STRAUSS Karoline, URBACH Tina, DEN HARTOG Deanne N., FAY Doris, PARKER Sharon K.
The objective of this conceptual article is to illustrate how differences in societal culture may affect employees’ proactive work behaviors (PWBs) and to develop a research agenda to guide future research on cross-cultural differences in PWBs. We propose that the societal cultural dimensions of power distance, individualism–collectivism, future orientation, and uncertainty avoidance shape individuals’ implicit followership theories (IFTs). We discuss how these cross-cultural differences in individuals’ IFTs relate to differences in the mean-level of PWB individuals show (whether), in the motivational states driving individuals’ PWBs (why), in the way individuals’ enact PWBs (how), and in the evaluation of PWBs by others (at what cost). We recommend how future research can extend this theorizing and unpack the proposed cross-cultural differences in PWBs, for example, by exploring how culture and other contextual variables interact to affect PWBs.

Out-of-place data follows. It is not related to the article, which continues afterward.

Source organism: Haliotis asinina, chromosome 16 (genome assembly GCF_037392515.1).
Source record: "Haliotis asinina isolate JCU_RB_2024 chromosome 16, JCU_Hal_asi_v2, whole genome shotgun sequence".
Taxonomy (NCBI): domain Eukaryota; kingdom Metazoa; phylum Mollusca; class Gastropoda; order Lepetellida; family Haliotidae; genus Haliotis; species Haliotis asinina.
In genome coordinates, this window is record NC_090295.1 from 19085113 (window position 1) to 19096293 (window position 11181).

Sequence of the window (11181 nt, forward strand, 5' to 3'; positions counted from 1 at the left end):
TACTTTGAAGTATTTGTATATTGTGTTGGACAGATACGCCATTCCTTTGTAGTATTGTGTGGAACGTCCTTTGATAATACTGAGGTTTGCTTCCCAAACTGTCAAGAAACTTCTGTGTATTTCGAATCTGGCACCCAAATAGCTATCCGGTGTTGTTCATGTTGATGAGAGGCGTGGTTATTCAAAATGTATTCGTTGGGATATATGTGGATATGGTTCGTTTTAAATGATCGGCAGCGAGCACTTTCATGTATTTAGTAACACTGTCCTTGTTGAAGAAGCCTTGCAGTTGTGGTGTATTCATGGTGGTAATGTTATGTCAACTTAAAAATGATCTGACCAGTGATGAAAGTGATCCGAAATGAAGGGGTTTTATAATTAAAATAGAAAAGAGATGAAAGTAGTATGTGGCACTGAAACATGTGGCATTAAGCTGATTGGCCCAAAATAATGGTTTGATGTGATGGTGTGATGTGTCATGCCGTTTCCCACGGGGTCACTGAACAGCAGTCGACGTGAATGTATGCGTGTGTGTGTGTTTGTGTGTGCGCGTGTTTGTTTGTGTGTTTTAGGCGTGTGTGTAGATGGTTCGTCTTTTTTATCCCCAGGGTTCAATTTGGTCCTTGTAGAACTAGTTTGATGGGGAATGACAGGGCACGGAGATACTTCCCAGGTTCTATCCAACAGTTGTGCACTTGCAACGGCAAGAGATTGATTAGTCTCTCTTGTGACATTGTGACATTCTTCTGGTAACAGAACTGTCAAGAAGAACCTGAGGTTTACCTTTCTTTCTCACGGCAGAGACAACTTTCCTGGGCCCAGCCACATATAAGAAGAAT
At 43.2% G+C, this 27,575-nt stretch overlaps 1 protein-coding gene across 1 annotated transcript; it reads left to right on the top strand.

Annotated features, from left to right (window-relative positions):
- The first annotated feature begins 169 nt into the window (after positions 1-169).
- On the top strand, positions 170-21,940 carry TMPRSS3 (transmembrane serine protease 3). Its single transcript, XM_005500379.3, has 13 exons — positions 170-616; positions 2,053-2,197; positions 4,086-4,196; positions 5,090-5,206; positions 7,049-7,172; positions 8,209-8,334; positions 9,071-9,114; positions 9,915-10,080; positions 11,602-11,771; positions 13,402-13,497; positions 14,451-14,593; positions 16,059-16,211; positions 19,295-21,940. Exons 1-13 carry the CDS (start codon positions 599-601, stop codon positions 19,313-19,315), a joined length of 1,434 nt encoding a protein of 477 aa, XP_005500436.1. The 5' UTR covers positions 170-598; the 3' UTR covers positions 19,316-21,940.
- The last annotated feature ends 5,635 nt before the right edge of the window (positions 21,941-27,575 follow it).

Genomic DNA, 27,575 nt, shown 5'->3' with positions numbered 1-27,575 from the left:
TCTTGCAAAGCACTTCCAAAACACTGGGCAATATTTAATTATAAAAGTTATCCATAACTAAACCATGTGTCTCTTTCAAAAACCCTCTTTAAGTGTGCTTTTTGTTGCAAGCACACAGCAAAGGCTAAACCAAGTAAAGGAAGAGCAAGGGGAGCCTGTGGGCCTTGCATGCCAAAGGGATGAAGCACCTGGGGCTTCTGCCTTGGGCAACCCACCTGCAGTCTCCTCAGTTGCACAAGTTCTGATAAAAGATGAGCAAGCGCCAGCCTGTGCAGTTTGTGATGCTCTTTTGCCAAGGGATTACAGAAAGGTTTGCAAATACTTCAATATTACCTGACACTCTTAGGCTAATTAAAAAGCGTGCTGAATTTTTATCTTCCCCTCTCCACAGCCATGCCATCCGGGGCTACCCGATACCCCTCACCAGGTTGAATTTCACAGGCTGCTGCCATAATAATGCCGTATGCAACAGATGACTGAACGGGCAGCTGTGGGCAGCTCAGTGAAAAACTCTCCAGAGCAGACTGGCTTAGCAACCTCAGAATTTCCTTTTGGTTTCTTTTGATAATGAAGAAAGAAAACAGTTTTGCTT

URBACH, T., DEN HARTOG, D.N., FAY, D., PARKER, S.K. et STRAUSS, K. (2021). Cultural variations in whether, why, how, and at what cost people are proactive: A followership perspective. Organizational Psychology Review, 11(1), pp. 3-34.